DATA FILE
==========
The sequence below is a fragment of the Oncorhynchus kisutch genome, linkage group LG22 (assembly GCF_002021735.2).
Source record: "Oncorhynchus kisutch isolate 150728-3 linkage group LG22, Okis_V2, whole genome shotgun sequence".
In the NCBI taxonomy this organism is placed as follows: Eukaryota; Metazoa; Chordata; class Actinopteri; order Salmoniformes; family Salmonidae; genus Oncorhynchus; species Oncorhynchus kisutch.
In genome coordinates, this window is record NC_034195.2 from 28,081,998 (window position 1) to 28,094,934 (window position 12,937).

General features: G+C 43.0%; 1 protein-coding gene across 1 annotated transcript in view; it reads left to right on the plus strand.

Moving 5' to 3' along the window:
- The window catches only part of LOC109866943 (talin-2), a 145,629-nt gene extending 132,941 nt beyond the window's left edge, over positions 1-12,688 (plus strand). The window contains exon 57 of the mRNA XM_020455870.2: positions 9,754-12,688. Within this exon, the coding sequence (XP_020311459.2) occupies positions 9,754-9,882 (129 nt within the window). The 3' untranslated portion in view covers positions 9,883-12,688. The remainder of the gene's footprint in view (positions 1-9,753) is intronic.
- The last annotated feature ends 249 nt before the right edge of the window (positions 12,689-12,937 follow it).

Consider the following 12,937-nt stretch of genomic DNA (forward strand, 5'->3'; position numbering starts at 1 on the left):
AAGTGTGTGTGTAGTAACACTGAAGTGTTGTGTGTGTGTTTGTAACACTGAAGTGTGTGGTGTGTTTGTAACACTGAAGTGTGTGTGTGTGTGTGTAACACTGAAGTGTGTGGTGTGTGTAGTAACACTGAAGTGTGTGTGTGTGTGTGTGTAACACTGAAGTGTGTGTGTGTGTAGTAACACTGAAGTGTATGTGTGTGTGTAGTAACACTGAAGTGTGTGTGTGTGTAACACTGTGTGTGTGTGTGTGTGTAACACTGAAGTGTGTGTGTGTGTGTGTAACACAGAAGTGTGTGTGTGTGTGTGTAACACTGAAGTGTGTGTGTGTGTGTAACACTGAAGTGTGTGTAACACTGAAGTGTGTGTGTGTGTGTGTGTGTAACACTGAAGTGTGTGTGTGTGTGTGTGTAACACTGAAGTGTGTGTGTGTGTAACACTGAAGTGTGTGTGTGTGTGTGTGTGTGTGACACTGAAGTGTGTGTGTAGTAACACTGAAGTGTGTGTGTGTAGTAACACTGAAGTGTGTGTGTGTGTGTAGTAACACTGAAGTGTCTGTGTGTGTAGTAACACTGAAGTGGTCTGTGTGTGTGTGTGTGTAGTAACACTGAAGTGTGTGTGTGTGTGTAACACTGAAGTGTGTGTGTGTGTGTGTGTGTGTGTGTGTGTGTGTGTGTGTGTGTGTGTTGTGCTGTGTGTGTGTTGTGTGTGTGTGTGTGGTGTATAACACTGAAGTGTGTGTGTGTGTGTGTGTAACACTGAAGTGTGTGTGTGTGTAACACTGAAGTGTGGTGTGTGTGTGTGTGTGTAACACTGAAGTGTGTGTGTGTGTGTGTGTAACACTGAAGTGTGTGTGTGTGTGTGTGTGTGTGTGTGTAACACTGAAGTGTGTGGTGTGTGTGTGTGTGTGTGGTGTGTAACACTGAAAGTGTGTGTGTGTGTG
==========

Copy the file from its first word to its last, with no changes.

The sequence below is a fragment of the Oncorhynchus kisutch genome, linkage group LG22 (assembly GCF_002021735.2).
Source record: "Oncorhynchus kisutch isolate 150728-3 linkage group LG22, Okis_V2, whole genome shotgun sequence".
In the NCBI taxonomy this organism is placed as follows: Eukaryota; Metazoa; Chordata; class Actinopteri; order Salmoniformes; family Salmonidae; genus Oncorhynchus; species Oncorhynchus kisutch.
In genome coordinates, this window is record NC_034195.2 from 28,081,998 (window position 1) to 28,094,934 (window position 12,937).

General features: G+C 43.0%; 1 protein-coding gene across 1 annotated transcript in view; it reads left to right on the plus strand.

Moving 5' to 3' along the window:
- The window catches only part of LOC109866943 (talin-2), a 145,629-nt gene extending 132,941 nt beyond the window's left edge, over positions 1-12,688 (plus strand). The window contains exon 57 of the mRNA XM_020455870.2: positions 9,754-12,688. Within this exon, the coding sequence (XP_020311459.2) occupies positions 9,754-9,882 (129 nt within the window). The 3' untranslated portion in view covers positions 9,883-12,688. The remainder of the gene's footprint in view (positions 1-9,753) is intronic.
- The last annotated feature ends 249 nt before the right edge of the window (positions 12,689-12,937 follow it).

Consider the following 12,937-nt stretch of genomic DNA (forward strand, 5'->3'; position numbering starts at 1 on the left):
AAGTGTGTGTGTAGTAACACTGAAGTGTTGTGTGTGTGTTTGTAACACTGAAGTGTGTGGTGTGTTTGTAACACTGAAGTGTGTGTGTGTGTGTGTAACACTGAAGTGTGTGGTGTGTGTAGTAACACTGAAGTGTGTGTGTGTGTGTGTGTAACACTGAAGTGTGTGTGTGTGTAGTAACACTGAAGTGTATGTGTGTGTGTAGTAACACTGAAGTGTGTGTGTGTGTAACACTGTGTGTGTGTGTGTGTGTAACACTGAAGTGTGTGTGTGTGTGTGTAACACAGAAGTGTGTGTGTGTGTGTGTAACACTGAAGTGTGTGTGTGTGTGTAACACTGAAGTGTGTGTAACACTGAAGTGTGTGTGTGTGTGTGTGTGTAACACTGAAGTGTGTGTGTGTGTGTGTGTAACACTGAAGTGTGTGTGTGTGTAACACTGAAGTGTGTGTGTGTGTGTGTGTGTGTGACACTGAAGTGTGTGTGTAGTAACACTGAAGTGTGTGTGTGTAGTAACACTGAAGTGTGTGTGTGTGTGTAGTAACACTGAAGTGTCTGTGTGTGTAGTAACACTGAAGTGGTCTGTGTGTGTGTGTGTGTAGTAACACTGAAGTGTGTGTGTGTGTGTAACACTGAAGTGTGTGTGTGTGTGTGTGTGTGTGTGTGTGTGTGTGTGTGTGTGTGTGTTGTGCTGTGTGTGTGTTGTGTGTGTGTGTGTGGTGTATAACACTGAAGTGTGTGTGTGTGTGTGTGTAACACTGAAGTGTGTGTGTGTGTAACACTGAAGTGTGGTGTGTGTGTGTGTGTGTAACACTGAAGTGTGTGTGTGTGTGTGTGTAACACTGAAGTGTGTGTGTGTGTGTGTGTGTGTGTGTGTAACACTGAAGTGTGTGGTGTGTGTGTGTGTGTGTGGTGTGTAACACTGAAAGTGTGTGTGTGTGTG